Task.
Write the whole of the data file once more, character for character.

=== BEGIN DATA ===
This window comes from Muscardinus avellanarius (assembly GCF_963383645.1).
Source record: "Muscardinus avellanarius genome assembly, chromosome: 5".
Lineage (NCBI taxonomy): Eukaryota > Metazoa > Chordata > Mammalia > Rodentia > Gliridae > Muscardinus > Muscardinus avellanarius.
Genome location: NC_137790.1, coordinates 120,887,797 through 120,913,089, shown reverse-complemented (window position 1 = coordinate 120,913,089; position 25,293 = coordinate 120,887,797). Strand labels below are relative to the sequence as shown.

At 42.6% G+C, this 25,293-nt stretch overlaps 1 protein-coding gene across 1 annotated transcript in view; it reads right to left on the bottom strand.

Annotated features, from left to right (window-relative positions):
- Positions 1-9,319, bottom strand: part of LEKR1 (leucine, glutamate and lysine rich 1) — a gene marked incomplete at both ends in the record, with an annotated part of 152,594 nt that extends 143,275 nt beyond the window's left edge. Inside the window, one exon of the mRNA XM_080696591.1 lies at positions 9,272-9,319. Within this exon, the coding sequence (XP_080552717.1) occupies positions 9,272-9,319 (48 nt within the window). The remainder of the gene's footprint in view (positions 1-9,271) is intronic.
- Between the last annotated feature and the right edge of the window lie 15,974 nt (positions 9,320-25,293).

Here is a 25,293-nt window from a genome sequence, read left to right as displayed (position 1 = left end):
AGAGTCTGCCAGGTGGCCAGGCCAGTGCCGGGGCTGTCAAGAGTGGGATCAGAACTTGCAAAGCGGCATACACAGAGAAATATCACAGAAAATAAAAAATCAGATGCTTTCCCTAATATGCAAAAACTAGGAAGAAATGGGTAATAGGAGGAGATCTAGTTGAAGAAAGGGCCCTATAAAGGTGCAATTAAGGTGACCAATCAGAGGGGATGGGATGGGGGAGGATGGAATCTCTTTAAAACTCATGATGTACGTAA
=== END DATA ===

This window comes from Muscardinus avellanarius (assembly GCF_963383645.1).
Source record: "Muscardinus avellanarius genome assembly, chromosome: 5".
Lineage (NCBI taxonomy): Eukaryota > Metazoa > Chordata > Mammalia > Rodentia > Gliridae > Muscardinus > Muscardinus avellanarius.
Genome location: NC_137790.1, coordinates 120,887,797 through 120,913,089, shown reverse-complemented (window position 1 = coordinate 120,913,089; position 25,293 = coordinate 120,887,797). Strand labels below are relative to the sequence as shown.

At 42.6% G+C, this 25,293-nt stretch overlaps 1 protein-coding gene across 1 annotated transcript in view; it reads right to left on the bottom strand.

Annotated features, from left to right (window-relative positions):
- Positions 1-9,319, bottom strand: part of LEKR1 (leucine, glutamate and lysine rich 1) — a gene marked incomplete at both ends in the record, with an annotated part of 152,594 nt that extends 143,275 nt beyond the window's left edge. Inside the window, one exon of the mRNA XM_080696591.1 lies at positions 9,272-9,319. Within this exon, the coding sequence (XP_080552717.1) occupies positions 9,272-9,319 (48 nt within the window). The remainder of the gene's footprint in view (positions 1-9,271) is intronic.
- Between the last annotated feature and the right edge of the window lie 15,974 nt (positions 9,320-25,293).

Here is a 25,293-nt window from a genome sequence, read left to right as displayed (position 1 = left end):
AGAGTCTGCCAGGTGGCCAGGCCAGTGCCGGGGCTGTCAAGAGTGGGATCAGAACTTGCAAAGCGGCATACACAGAGAAATATCACAGAAAATAAAAAATCAGATGCTTTCCCTAATATGCAAAAACTAGGAAGAAATGGGTAATAGGAGGAGATCTAGTTGAAGAAAGGGCCCTATAAAGGTGCAATTAAGGTGACCAATCAGAGGGGATGGGATGGGGGAGGATGGAATCTCTTTAAAACTCATGATGTACGTAA